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A review of outbreaks of waterborne disease associated with ships: evidence for risk management.
Public Health Rep. 2004 Jul-Aug; 119(4):435-42.PH

Abstract

OBJECTIVE

The organization of water supply to and on ships differs considerably from that of water supply on land. Risks of contamination can arise from source water at the port or during loading, storage, or distribution on the ship. The purpose of this article is to review documented outbreaks of waterborne diseases associated with passenger, cargo, fishing, and naval ships to identify contributing factors so that similar outbreaks can be prevented in the future.

METHODS

The authors reviewed 21 reported outbreaks of waterborne diseases associated with ships. For each outbreak, data on pathogens/toxins, type of ship, factors contributing to outbreaks, mortality and morbidity, and remedial action are presented.

RESULTS

The findings of this review show that the majority of reported outbreaks were associated with passenger ships and that more than 6,400 people were affected. Waterborne outbreaks due to Enterotoxigenic Escherichia coli, noroviruses, Salmonella spp, Shigella sp, Cryptosporidium sp, and Giardia lamblia occurred on ships. Enterotoxigenic E. coli was the pathogen most frequently associated with outbreaks. One outbreak of chemical water poisoning also occurred on a ship. Risk factors included contaminated port water, inadequate treatment, improper loading techniques, poor design and maintenance of storage tanks, ingress of contamination during repair and maintenance, cross-connections, back siphonage, and insufficient residual disinfectant.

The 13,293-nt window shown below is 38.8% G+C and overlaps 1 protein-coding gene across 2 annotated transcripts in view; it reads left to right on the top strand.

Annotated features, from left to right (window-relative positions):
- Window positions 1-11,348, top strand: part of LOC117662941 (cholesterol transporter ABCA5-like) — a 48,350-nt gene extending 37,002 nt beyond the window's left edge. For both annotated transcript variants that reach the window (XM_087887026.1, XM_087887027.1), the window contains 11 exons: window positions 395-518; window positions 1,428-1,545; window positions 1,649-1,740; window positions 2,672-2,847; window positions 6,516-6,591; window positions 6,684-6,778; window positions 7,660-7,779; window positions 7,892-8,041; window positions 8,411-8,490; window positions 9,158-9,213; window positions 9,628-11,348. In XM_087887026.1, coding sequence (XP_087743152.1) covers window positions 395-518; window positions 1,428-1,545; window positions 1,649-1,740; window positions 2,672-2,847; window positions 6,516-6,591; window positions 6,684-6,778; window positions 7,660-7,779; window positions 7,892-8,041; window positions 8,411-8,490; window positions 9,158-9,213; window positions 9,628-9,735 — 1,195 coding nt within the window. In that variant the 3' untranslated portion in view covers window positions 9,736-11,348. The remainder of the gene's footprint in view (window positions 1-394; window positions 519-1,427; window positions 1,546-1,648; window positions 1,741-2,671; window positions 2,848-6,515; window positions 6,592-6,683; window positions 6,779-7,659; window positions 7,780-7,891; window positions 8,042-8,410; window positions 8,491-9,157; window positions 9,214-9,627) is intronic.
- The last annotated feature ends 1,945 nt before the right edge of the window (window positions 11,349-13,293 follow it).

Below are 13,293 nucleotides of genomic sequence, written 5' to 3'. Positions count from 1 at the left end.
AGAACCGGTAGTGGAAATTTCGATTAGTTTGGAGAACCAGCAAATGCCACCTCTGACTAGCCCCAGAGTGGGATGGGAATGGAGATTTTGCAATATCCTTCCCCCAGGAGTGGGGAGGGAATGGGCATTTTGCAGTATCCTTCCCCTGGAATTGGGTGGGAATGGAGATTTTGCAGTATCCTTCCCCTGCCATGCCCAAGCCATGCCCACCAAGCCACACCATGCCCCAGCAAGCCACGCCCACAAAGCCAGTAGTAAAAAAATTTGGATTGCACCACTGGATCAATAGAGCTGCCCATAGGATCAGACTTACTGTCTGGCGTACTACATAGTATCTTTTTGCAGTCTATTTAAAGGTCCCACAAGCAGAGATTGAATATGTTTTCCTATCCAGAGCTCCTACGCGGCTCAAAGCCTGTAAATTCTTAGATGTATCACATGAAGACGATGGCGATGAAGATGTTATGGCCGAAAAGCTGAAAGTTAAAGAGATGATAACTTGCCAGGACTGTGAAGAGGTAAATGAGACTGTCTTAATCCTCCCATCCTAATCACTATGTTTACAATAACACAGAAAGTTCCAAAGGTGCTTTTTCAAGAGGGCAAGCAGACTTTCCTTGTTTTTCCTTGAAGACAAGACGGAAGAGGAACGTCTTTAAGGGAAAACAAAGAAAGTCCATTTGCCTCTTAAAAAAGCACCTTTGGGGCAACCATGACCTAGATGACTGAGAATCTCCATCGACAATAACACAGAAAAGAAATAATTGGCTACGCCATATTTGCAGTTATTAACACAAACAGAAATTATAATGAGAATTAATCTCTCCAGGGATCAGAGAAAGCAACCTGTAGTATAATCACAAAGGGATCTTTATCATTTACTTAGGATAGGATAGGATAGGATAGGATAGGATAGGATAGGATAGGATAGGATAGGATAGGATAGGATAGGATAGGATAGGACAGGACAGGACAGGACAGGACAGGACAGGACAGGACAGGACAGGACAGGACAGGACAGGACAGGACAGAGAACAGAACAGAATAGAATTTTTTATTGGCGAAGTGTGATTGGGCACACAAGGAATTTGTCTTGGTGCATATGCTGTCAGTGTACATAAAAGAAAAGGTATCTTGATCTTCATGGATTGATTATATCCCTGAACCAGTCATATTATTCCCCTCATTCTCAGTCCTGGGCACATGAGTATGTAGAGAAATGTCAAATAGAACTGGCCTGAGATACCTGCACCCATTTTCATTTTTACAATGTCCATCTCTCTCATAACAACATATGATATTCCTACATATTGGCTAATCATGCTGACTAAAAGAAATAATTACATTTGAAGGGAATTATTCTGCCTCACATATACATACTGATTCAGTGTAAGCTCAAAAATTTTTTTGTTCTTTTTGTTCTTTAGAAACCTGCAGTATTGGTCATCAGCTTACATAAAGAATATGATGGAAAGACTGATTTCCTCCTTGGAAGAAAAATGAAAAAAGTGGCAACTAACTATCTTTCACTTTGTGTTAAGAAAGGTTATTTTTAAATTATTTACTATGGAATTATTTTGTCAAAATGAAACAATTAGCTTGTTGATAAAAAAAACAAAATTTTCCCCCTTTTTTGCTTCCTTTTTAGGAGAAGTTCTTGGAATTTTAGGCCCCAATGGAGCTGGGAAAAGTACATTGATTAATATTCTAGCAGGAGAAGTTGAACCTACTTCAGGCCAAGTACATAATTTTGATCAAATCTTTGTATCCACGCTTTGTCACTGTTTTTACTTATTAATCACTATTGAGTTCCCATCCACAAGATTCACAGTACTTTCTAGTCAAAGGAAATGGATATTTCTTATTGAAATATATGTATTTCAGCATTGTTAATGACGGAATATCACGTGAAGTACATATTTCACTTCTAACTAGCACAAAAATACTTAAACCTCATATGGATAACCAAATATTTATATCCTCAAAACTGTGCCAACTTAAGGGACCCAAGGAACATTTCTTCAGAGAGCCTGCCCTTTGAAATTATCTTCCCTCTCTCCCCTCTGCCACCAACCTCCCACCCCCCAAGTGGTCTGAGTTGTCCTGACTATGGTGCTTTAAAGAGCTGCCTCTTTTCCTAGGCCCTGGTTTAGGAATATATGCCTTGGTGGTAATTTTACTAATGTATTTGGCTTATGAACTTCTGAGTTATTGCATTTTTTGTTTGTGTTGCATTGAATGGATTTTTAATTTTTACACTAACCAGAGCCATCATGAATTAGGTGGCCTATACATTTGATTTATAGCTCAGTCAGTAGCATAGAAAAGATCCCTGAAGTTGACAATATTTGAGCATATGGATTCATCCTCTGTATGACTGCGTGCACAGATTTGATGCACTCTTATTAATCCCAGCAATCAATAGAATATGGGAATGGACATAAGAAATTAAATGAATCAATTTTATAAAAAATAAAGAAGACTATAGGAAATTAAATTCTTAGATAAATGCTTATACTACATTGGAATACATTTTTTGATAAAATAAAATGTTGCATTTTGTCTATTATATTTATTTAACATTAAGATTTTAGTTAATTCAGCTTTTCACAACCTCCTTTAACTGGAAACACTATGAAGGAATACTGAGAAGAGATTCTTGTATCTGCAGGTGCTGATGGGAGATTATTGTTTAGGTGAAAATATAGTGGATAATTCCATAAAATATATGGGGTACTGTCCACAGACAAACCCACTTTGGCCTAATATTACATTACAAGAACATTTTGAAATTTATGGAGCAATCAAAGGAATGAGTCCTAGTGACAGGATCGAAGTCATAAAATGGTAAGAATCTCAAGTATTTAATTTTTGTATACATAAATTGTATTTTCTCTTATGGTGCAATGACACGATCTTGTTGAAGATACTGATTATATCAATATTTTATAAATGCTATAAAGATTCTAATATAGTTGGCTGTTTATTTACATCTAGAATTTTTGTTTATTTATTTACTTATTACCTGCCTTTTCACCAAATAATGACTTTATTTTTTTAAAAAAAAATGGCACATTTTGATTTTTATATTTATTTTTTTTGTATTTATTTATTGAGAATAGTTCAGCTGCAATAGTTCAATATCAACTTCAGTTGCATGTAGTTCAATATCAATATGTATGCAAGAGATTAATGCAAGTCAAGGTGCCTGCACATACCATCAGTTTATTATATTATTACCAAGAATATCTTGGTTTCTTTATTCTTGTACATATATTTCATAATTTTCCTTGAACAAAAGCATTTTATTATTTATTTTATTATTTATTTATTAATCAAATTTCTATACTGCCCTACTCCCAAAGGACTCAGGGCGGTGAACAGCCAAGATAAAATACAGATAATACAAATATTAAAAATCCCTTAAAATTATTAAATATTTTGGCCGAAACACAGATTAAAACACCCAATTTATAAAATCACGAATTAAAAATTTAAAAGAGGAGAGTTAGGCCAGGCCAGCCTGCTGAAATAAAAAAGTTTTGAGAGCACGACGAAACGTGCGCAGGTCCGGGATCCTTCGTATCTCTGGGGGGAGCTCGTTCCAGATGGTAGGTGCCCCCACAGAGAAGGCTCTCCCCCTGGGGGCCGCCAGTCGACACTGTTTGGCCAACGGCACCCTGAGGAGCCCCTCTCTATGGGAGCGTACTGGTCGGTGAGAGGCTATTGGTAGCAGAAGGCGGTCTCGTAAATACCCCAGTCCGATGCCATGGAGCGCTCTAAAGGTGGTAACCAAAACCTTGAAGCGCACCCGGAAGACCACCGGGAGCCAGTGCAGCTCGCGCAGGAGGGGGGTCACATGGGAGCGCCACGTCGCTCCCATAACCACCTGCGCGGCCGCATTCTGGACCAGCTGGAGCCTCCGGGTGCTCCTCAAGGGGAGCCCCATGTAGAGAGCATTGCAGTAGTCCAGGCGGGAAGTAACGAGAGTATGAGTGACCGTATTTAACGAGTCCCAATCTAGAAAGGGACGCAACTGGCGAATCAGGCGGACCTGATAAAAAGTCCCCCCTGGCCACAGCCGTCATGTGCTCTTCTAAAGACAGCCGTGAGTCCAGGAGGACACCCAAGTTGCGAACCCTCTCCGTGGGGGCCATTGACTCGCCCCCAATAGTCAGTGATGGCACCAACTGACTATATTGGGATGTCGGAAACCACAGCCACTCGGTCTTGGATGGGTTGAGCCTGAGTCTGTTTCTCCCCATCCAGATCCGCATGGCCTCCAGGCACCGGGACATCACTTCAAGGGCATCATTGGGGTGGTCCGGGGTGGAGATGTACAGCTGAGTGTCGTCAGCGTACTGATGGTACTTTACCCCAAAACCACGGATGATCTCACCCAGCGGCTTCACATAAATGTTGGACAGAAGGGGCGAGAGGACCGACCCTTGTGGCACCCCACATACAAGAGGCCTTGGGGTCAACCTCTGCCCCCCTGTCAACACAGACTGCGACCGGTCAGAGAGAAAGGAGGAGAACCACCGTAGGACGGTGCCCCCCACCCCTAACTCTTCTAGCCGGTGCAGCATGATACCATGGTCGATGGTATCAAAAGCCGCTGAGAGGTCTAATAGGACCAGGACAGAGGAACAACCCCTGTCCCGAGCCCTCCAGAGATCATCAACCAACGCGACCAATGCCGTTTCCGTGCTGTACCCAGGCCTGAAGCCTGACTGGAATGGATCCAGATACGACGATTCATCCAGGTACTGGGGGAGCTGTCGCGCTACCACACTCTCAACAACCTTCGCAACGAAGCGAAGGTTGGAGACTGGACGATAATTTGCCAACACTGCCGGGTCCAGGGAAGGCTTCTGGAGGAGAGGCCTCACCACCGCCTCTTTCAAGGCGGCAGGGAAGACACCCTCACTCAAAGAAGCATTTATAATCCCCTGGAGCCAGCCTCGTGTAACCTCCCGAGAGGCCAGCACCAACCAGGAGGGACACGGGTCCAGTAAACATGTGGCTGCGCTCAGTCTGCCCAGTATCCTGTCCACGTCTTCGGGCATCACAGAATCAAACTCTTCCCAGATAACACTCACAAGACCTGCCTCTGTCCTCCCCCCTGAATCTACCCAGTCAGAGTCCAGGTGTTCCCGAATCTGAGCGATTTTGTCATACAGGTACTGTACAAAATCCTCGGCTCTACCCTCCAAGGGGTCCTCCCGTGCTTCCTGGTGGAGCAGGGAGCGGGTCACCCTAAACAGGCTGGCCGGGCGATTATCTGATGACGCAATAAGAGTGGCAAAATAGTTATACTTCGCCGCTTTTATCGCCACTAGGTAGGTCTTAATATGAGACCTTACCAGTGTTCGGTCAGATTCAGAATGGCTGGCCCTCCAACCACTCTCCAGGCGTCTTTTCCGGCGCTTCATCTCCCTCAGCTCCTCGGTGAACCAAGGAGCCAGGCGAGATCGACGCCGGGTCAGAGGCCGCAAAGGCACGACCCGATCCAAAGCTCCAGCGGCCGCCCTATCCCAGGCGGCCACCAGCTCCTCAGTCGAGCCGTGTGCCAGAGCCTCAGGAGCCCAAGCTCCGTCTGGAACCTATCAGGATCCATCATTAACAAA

CONCLUSIONS

Waterborne disease outbreaks on ships can be prevented. The factors contributing to outbreaks emphasize the need for hygienic handling of water along the supply chain from source to consumption. A comprehensive approach to water safety on ships is essential. This may be achieved by the adoption of Water Safety Plans that cover design, construction, operation, and routine inspection and maintenance.

Authors+Show Affiliations

Water, Sanitation and Health Programme, Department of Protection of the Human Environment, World Health Organization, Geneva, Switzerland. rooneyr@who.intNo affiliation info availableNo affiliation info availableNo affiliation info availableNo affiliation info availableNo affiliation info availableNo affiliation info available

Pub Type(s)

Journal Article
Review

Language

eng

PubMed ID

15219801

Citation

Rooney, Roisin M., et al. "A Review of Outbreaks of Waterborne Disease Associated With Ships: Evidence for Risk Management." Public Health Reports (Washington, D.C. : 1974), vol. 119, no. 4, 2004, pp. 435-42.
Rooney RM, Bartram JK, Cramer EH, et al. A review of outbreaks of waterborne disease associated with ships: evidence for risk management. Public Health Rep. 2004;119(4):435-42.